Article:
OK I want to know -what's the secret??? how do I take his course? read his work? (he doesn't seem to publish much)
Excerpt from wired.co.uk
By Tom Cheshire, 7 Sept. 2010
Philosopher James Wilk claims he can transform any workplace with his "minimalist interventions". Big firms pay him handsomely. But is he for real?
Patrick Borgen took the post of chief surgeon at Maimonides Medical Centre in Brooklyn, New York, in January 2009. His brief: to cut surgical errors. It was a big task: the 30-day mortality ratio -- the ratio of observed to expected deaths -- had rocketed to 1.43 in 2008, earning Maimonides “high outlier” status. (The ideal score is 1 or less.) Borgen knew that the culture of the surgical department had to change, but he didn’t know how.
Hospital president Pamela Brier suggested that Borgen meet James Wilk, a 54-yearold Oxford philosophy don who teaches a course on Wittgenstein at St Edmund’s Hall when not running Interchange Associates, a five-person think tank.
“I didn’t see how someone with no intimate knowledge of an amazingly complicated hospital could accomplish this,” says Borgen. “He had no background in healthcare politics or finance.” Borgen met Wilk that March in a quiet room at the New York Academy of Medicine, where he began to outline his problem, the same way he had done many times before for management consultants. So he was surprised when Wilk said he didn’t even want to hear about the problem. Instead, Wilk asked Borgen to describe, in fine detail, how his department would look if he were to come back from a holiday. Two four-hour sessions later, the two men had their solution. One element was geographical: over the years, surgeons had landed wherever there was office space. Borgen identified a hallway in the hospital and started by clustering six heart surgeons together on the same corridor.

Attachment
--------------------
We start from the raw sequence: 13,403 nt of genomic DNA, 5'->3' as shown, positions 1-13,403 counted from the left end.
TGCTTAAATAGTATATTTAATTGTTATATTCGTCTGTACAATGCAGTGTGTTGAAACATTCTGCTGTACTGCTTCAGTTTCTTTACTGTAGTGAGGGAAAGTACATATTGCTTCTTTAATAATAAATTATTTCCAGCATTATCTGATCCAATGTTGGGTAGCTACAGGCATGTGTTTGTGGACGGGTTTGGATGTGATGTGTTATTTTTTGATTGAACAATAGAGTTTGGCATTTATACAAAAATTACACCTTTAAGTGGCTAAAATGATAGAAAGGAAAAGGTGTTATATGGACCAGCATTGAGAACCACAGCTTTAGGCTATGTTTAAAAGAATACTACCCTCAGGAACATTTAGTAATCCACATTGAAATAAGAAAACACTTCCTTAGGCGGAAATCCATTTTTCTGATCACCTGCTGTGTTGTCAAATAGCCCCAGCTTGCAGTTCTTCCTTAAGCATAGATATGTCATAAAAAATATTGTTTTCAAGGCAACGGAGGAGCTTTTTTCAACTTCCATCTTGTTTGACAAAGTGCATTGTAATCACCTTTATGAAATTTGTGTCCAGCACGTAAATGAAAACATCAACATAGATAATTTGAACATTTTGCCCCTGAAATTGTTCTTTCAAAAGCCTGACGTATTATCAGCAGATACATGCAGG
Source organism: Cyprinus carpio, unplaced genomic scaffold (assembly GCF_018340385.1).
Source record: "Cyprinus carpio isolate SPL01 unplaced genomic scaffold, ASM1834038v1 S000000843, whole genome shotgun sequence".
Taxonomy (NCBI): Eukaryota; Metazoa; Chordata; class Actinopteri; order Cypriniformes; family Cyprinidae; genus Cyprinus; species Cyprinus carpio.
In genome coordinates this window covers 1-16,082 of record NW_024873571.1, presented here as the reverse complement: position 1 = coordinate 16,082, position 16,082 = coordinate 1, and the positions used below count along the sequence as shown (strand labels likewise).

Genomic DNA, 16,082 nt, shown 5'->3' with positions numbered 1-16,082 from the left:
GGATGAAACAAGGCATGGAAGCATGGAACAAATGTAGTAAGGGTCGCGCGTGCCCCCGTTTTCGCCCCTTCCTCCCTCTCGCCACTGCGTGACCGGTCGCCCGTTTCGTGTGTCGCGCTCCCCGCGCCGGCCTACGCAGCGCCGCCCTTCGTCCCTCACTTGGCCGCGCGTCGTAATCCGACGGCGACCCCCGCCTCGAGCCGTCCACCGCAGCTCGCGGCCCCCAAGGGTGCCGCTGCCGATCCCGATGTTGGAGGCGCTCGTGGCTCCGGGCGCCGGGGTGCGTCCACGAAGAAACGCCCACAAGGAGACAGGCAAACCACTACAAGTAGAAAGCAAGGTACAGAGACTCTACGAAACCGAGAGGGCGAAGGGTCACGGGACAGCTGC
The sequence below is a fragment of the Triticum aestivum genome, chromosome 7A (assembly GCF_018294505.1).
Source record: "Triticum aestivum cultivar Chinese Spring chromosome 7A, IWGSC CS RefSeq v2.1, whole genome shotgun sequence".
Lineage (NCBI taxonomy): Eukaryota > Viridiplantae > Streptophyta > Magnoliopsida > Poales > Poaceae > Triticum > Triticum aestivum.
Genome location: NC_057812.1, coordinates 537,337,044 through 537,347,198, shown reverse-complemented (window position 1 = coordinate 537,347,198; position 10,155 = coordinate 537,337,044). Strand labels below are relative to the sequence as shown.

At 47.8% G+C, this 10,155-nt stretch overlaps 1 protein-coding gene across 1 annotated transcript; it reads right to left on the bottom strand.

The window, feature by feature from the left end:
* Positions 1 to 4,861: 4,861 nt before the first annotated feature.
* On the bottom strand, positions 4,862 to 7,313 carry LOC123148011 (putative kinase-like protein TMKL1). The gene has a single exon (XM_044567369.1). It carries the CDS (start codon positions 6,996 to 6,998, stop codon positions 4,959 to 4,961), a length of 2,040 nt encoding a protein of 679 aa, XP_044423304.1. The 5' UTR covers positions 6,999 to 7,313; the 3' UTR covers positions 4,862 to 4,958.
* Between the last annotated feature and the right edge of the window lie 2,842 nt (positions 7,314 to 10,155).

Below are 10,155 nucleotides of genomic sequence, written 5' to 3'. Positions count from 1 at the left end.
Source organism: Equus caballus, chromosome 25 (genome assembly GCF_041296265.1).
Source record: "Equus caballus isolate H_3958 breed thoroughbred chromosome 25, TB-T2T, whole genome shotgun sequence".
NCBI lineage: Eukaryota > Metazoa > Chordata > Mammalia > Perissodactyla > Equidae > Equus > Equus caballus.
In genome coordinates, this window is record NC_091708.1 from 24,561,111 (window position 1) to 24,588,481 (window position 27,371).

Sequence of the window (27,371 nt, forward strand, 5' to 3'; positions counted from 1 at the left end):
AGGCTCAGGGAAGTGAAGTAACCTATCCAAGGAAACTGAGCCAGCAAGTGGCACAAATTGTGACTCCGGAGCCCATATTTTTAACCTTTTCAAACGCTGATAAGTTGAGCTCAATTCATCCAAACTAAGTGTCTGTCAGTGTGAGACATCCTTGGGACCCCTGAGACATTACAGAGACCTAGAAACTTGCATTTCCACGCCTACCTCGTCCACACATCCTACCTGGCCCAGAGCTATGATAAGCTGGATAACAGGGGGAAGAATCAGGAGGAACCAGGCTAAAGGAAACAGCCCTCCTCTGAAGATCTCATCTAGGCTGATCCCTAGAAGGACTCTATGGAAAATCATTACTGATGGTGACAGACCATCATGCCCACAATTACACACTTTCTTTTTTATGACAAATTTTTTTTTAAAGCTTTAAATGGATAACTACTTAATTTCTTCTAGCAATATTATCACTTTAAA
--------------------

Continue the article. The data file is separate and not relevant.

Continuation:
Wilk also proposed developing a protocol for handovers between anaesthetists supervising an operation, and those on duty in the ward. Borgen taped a list of back-up surgeons, with their pager numbers and specialities, to the refrigerator in the common room. “It sounds simple,” admits Borgen, “but it immediately established a team culture.”
Within a year, Borgen reckons, surgical errors at Maimonides reduced tenfold. The 30-day mortality rate dropped to 1.08, cancelling the “high outlier” tag. Borgen estimates that 20 to 30 lives have been saved as a direct result. In January 2010, the hospital received the Distinguished Hospital Award for the first time from Health Grades, a healthcare-ratings company, putting it in the top five per cent of hospitals in the US.
For the advice, Wilk charged a flat quarterly fee of £150,000. “I couldn’t have imagined that the return on the investment would be as much as it was,” says Borgen. Wilk’s solutions were examples of what he calls “minimalist interventions”. He says he has executed 750 of these interventions since the late 80s, mostly for major companies including Shell and Prudential Financial, plus the NHS and others whose identities are confidential. Wilk says that he can solve any problem, no matter how large or longstanding, with an easy, custom-designed and entirely personal consultation. He claims he can do this from scratch, usually in four hours, no matter what the sector. He has spent 35 years researching the methodology behind interventions, he explains, completing postgraduate work across philosophy, psychology, social science and cybernetics.
“Everybody’s had experiences where they’ve had some big success in their life. They look back and realise it was down to one or two small things that they did,” Wilk says at his Georgian townhouse in Bath. “If they’d known to do them early on -- one phone call, a dinner with one person -- it would have saved a lot of effort. My point is, you can find those things in advance.”
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